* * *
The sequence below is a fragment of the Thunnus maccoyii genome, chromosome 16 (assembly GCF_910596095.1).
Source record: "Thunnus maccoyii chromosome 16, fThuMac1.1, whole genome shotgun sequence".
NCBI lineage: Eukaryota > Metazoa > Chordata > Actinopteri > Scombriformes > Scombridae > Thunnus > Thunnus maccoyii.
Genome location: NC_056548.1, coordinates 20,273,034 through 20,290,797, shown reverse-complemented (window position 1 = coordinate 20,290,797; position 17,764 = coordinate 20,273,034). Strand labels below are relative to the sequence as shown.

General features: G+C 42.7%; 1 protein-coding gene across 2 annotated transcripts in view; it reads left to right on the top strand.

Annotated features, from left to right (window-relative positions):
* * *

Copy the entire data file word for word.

The sequence below is a fragment of the Thunnus maccoyii genome, chromosome 16 (assembly GCF_910596095.1).
Source record: "Thunnus maccoyii chromosome 16, fThuMac1.1, whole genome shotgun sequence".
NCBI lineage: Eukaryota > Metazoa > Chordata > Actinopteri > Scombriformes > Scombridae > Thunnus > Thunnus maccoyii.
Genome location: NC_056548.1, coordinates 20,273,034 through 20,290,797, shown reverse-complemented (window position 1 = coordinate 20,290,797; position 17,764 = coordinate 20,273,034). Strand labels below are relative to the sequence as shown.

General features: G+C 42.7%; 1 protein-coding gene across 2 annotated transcripts in view; it reads left to right on the top strand.

Annotated features, from left to right (window-relative positions):